To the Beat

All kids have big dreams. I always wanted to be a famous writer (so halfway there, I guess), though there was also a brief time when I wanted to be a ballerina. That lasted through about three lessons, at which point I realized I had all the grace of a nearsighted, arthritic platypus and that particular dream was shelved. The girls in To the Beat, however, actually have dancing skills, and perhaps more importantly the drive to work for their dreams, which you certainly won’t find in all 14-year-olds.


All kids have big dreams. I always wanted to be a famous writer (so halfway there, I guess), though there was also a brief time when I wanted to be a ballerina. That lasted through about three lessons, at which point I realized I had all the grace of a nearsighted, arthritic platypus and that particular dream was shelved. The girls in To the Beat, however, actually have dancing skills, and perhaps more importantly the drive to work for their dreams, which you certainly won’t find in all 14-year-olds.

As the movie begins there’s a particular reason that twins Mia (Brisa Lalich)and Mackie (Laura Krystine) are working hard — singer Chris Trousdale has announced a contest looking for a team of five dancers to perform in his next video, and they’d both love to win. Since Mackie studies modern dance and Mia tap, however, they decide to each lead a team, bizarrely unconcerned about competing against each other, but whatever works for them.

The real problem is mean girl and neighbor Avery (Jayden Bartels), who also really wants to win and isn’t above using psychological warfare and out and out cheating to do so, even recruiting her boyfriend Alex (Jake Brennan) to help, against his better judgment. She thinks it’s totally unfair that her parents Clare (Martha Madison) and Michael (Eric Martsolf) are forcing her to let her little sister Emily (Avery Hewitt) be on her team, and no wonder since I’m pretty sure that was the first time in Avery’s entire life that she didn’t get her own way.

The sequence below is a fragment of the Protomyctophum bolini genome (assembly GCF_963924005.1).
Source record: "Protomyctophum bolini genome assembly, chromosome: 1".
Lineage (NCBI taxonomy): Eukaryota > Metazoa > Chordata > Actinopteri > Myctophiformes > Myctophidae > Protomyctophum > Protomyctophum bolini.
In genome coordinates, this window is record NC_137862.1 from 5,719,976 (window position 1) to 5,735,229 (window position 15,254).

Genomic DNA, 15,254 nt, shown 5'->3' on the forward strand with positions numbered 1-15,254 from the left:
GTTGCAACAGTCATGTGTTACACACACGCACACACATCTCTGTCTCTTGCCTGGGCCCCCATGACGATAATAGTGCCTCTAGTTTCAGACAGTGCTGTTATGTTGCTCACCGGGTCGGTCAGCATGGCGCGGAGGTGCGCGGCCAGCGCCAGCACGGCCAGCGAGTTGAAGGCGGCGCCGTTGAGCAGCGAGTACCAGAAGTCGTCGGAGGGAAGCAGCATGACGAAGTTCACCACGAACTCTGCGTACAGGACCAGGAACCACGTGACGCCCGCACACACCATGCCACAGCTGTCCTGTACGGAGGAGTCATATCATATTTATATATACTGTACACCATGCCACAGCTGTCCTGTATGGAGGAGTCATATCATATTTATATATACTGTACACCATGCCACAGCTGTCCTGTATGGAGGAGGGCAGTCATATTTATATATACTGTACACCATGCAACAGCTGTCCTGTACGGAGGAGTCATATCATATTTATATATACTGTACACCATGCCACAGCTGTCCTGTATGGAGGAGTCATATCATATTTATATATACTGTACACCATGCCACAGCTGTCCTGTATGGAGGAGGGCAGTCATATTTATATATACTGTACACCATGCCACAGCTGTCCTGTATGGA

The twins’ mother Camila (Marie Wilson), meanwhile, seems glad that the girls are excited about something since in many ways they’re still recovering from the loss of their father two years ago. Older sister Mandy (Veronica St. Clair) gave up her own dreams and got a job straight out of high school to help the family, and while’s she often exasperated with her sisters she’s also proud of them. But competition is fierce, and there are a lot of panic attacks and other challenges ahead for the girls on the road to discovering who will come out on top.

Okay, so the ending isn’t exactly a surprise, but it is a fun ride to the auditions and Avery does come up with a couple of impressively nefarious schemes for a 14-year-old. Everything is kept age-appropriate so it’s an entirely family-friendly movie and it’s even mostly realistic (as far as I know, since I’m not really privy to what happens behind the scenes at most dance studios). Unfortunately realism also means hearing the same dance number about 73 times during the course of the film and it’s something of an earworm. It was stuck in my head for hours.

But even if the music isn’t your thing, there’s no denying that these girls have some real dance talent, and I found it interesting to see all the different routines set to the same piece of music. I also liked that Mia’s more old-fashioned style was never dismissed as being silly — I’m a longtime fan of Ginger Rogers and Fred Astaire movies so I must admit to liking tap dancing. All in all the film was a pleasant surprise. There were more than a few times when I felt hopelessly uncool (though that’s hardly new) but there was more than enough to the movie to keep adults entertained while the tweens and teens are oohing, aahing, and maybe dreaming of being dancers themselves.